by Rayla Bellis
The Minnesota DOT recently installed a new HAWK (high-intensity activated crosswalk) signal near the Grand Casino Mille Lacs. The improved crossing provides safer access between schools, government buildings, and homes on the east side of the highway and the casino, Grand Market, and neighborhoods on the west side. This project demonstrates new ways of prioritizing safety improvements.
The Mille Lacs location is one of 10 crossing sites studied by university researchers over several months in 2017 through a program to improve pedestrian safety on reservations. The Mille Lacs site had 136 crossings per day on average—more than any other location studied—and more than half of those crossings involved some interaction with vehicles, meaning the pedestrians or drivers slowed down, sped up, or stopped and waited. Data collected also showed that 98 percent of people crossing in the vicinity used that location by reaching the road through a gap in an adjacent fence, rather than crossing at a less convenient controlled intersection nearby.
The project is noteworthy partially for its emphasis on equity and addressing disparities with limited funding rather than exclusively relying on traditional warrants to determine where to install safety improvements. While this site had a proportionally large volume of people crossing compared to other locations studied on the reservations, the volumes are much lower than more urban locations. As the research team notes, when agencies use counts as the sole factor to prioritize pedestrian infrastructure, crossings in rural and tribal areas rarely get built, but that doesn’t mean those areas don’t face significant safety issues.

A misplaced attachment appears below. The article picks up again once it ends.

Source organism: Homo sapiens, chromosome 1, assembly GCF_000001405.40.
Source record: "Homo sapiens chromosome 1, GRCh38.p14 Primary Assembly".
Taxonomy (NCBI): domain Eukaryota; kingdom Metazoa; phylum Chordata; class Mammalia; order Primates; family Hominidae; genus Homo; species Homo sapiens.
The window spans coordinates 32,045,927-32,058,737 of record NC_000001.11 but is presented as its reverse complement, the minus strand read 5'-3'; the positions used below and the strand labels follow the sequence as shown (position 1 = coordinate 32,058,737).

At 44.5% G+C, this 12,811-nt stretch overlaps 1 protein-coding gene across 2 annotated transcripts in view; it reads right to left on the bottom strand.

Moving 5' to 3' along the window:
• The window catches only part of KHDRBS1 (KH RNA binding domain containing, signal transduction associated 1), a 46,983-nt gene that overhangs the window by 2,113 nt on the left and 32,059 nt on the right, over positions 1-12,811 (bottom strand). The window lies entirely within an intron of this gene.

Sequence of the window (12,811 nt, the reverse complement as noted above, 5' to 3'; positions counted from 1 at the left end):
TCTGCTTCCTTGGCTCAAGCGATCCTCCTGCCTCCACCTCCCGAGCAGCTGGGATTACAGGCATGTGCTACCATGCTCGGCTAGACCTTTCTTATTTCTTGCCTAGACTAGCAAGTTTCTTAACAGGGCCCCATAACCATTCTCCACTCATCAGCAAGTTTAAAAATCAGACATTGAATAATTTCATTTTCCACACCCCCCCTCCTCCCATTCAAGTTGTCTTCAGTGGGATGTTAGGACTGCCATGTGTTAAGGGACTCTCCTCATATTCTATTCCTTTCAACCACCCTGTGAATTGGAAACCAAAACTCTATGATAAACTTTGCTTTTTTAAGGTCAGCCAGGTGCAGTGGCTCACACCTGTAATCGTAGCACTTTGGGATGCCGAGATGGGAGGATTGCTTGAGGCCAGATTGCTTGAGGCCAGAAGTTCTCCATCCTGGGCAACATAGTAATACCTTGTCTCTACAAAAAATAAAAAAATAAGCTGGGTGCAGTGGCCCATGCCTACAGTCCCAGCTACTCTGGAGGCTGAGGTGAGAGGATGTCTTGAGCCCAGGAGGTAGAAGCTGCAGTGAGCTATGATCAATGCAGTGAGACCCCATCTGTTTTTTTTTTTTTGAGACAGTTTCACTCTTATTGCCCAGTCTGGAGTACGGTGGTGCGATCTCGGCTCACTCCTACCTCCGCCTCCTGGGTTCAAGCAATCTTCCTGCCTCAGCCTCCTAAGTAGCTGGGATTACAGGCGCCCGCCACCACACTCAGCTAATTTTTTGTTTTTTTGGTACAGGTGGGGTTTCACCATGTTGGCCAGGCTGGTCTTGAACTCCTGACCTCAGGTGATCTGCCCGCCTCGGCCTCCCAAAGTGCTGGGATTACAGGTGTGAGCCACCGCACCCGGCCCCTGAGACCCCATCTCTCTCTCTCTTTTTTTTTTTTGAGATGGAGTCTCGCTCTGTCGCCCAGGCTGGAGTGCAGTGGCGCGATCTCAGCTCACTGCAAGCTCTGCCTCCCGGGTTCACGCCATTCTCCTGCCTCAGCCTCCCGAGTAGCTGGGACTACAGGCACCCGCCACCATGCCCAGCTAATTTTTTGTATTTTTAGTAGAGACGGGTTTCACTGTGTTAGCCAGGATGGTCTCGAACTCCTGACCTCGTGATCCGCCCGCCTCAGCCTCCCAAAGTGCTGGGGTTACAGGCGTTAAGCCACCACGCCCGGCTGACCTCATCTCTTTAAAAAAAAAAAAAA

The study also involved continuous collaboration with tribal partners. Tribal transportation managers from the four reservations identified the priority sites, and MnDOT and county engineers worked directly with tribal staff and university researchers to review the results and identify potential countermeasures for each location. Mille Lacs Band staff suggested installing a HAWK at their location after seeing HAWK signals in action elsewhere.